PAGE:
Now that we have a bit of an idea of what “Web 2.0” is, some people have begun to speculate about what Web 3.0 might consist of. Many accept that it will focus on the Semantic Web, a concept introduced by the inventor of the web, Sir Tim Berners-Lee and explained in his book Weaving the Web: The Original Design and Ultimate Destiny of the World Wide Web (2000).
The word "semantic" refers to the meaning of text, and the "Semantic Web" refers to the idea of drawing meaning from the information on the web.
The web as it currently stands consists largely of free-form text as well as images, links, interactive forms and more. Automatic machines such as search engines can do a good job of grabbing and storing this text and these links, so that we may use keywords to find information. However, these machines are simply looking for word matches. They cannot logically understand the meaning of the text on the web and draw logical conclusions from it.
If we use standard file formats which mean something to computers rather than humans, then machines would be able to do something more intelligent with that data. Such file formats wouldn't contain text for humans to read and understand, but data for computers to understand: information on "people", "dates", "events", "places" and other things.
Let's say we wanted to find the answer to a complex question like, "what was the weather like in Melbourne on the opening day of the Seoul Olympics?" Search engines are particularly bad at finding such data, because it would typically involve looking up information from more than one source and understanding how it relates together.
If there existed a standard computer based format for expressing dates, events, locations, and weather, however, and there were websites which provided information in this format, then a search engine or other computer based process may be able to find the answer to the above question.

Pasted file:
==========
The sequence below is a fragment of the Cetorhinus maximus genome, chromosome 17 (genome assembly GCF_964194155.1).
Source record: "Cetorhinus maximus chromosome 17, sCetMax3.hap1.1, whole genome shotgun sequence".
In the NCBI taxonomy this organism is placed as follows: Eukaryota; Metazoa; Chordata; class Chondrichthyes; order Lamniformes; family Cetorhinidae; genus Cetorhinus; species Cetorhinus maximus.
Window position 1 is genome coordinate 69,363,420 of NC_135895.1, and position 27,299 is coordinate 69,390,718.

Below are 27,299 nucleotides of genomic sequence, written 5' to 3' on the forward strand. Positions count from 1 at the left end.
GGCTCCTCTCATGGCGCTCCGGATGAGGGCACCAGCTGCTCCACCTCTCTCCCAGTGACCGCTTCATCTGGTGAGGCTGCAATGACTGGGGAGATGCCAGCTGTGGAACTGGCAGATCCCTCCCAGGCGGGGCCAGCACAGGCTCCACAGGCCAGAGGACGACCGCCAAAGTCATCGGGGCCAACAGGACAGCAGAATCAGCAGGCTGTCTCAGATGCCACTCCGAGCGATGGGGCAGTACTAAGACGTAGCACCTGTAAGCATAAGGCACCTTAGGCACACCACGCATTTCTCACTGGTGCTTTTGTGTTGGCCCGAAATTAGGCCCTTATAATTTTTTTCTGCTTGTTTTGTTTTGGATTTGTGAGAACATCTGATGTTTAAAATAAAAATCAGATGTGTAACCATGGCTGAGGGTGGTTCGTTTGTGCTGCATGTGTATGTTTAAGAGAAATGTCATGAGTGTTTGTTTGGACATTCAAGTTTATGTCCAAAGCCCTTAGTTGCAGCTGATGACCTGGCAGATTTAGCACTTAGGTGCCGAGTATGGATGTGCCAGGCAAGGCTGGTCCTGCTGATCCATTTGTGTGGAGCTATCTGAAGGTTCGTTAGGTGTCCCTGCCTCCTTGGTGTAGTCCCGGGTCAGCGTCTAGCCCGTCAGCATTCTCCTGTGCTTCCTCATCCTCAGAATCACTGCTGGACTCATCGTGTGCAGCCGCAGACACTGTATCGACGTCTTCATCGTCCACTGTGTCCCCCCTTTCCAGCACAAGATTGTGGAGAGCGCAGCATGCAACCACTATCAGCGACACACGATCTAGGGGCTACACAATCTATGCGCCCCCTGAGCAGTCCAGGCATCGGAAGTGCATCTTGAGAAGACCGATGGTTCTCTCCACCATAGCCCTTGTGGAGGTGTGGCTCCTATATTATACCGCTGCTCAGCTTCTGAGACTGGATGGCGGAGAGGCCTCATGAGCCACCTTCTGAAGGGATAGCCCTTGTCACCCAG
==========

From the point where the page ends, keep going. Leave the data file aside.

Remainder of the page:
While the Semantic Web as described by Berners-Lee has not yet been realised oon a large scale, its concepts have been used in the formation of a set of standards, such as RDF (Resource Description Framework), a file format which describes what data means.
Some, such as blogger Cory Doctorow (Walmsley, 2008) argue that it could never be realised on a large scale due to the unreliability of metadata. He suggests that getting people to create data that it is both in a consistent format and free from errors is asking too much of humans.
Read about the idea of the Semantic web - you may use one of the resources below or look it up on your own.
Can you see how such a Semantic web could be used? Write your opinion on your blog.
- Berners-Lee, Tim (2000) Weaving the Web: The Original Design and Ultimate Destiny of the World Wide Web HarperCollins, New York pp. 177-198 [Get it from Online reserve]
- Wikipedia "Semantic Web" (http://en.wikipedia.org/wiki/Semantic_Web) Accessed 16 June 2008
- Walmsley, Andrew (2008) "Andrew Walmsley on Digital: The Whys and Wherefores of Web 3.0" Marketing (7 May 2008) p. 14